Citing racist beliefs, Princeton strips Woodrow Wilson's name from public policy school
He was an 'inappropriate namesake' for the school, the trustees said.
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Princeton University's Board of Trustees announced Saturday that it has voted to strip the Ivy League university's public policy school of its moniker honoring Woodrow Wilson, claiming the former Democratic president's racist ideology made him ill-suited as a namesake for the institution.
Wilson's "racist thinking and policies make him an inappropriate namesake for a school whose scholars, students, and alumni must be firmly committed to combatting the scourge of racism in all its forms," the trustees said in a statement on Friday.
Wilson, a progressive Democrat known for his contempt of the U.S. Constitution due to the limits it imposed on the federal government, was a proponent of segregation and allowed much of the federal government's workings to become racially segregated during his two terms between 1913-1921. Under his executive tenure, the first movie ever screened at the White House was the pro-Ku Klux Klan film "The Birth of a Nation."
Though the board stripped Wilson's name from the highly regarded policy school, the trustees nevertheless argued that "Princeton has a continuing responsibility to remember [Wilson's] achievements even as we honestly and publicly contend with his failures."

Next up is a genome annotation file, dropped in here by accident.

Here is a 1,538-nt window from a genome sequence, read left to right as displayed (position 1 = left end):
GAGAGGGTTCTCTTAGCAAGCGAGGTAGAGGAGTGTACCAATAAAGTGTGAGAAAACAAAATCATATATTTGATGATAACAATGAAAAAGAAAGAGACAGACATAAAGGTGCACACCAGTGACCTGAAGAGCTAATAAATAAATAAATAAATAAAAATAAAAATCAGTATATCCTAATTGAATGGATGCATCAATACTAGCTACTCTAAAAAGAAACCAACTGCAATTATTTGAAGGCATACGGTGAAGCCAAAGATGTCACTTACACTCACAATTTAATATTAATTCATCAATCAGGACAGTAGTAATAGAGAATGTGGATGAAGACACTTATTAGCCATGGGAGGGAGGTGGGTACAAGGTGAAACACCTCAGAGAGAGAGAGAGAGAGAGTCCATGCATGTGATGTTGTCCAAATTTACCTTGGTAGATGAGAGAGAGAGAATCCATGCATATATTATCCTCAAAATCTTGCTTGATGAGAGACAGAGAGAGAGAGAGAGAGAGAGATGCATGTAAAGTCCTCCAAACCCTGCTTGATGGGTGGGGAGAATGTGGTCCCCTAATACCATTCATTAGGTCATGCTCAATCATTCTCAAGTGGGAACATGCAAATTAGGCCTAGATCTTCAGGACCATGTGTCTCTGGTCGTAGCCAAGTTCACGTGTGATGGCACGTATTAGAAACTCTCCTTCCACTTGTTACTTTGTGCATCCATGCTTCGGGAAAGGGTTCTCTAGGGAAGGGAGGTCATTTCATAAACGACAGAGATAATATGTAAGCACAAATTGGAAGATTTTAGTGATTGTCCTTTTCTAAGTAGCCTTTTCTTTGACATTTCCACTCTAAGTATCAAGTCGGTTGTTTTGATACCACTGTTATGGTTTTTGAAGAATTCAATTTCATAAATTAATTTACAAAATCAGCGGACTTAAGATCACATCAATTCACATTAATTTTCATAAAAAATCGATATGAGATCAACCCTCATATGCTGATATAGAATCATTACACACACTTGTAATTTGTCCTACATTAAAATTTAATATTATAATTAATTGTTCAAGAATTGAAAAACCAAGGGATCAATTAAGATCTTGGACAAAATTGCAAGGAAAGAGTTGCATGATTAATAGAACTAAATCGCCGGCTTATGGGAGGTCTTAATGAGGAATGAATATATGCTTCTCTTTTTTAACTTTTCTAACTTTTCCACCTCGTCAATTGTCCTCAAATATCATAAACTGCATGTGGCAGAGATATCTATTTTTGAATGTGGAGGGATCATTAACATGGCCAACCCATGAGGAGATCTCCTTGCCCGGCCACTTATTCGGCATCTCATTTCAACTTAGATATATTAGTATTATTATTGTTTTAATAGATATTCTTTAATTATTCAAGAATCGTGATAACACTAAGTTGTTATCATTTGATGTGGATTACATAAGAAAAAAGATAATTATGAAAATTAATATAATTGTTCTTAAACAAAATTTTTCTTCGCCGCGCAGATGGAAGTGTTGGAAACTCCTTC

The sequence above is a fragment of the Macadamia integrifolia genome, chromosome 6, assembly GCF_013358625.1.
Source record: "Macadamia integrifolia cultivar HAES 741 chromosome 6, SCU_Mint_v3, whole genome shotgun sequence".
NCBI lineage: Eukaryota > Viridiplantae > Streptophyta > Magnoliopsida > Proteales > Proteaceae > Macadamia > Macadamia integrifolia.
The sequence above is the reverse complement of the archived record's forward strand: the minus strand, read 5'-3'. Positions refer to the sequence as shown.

The trustees also said they would rename the school's residential Wilson College to "First College" ahead of that residence's already-scheduled closure in two years.
A university honor bearing the president's name – the Woodrow Wilson Award – will remain unchanged, the trustees added, due to that award's being associated with a gift to the university.
"The award explicitly honors specific and positive aspects of Wilson’s career," the trustees wrote, "and it, unlike the School or the College, does not require students to identify with the Wilson name in connection with their academic or residential programs."
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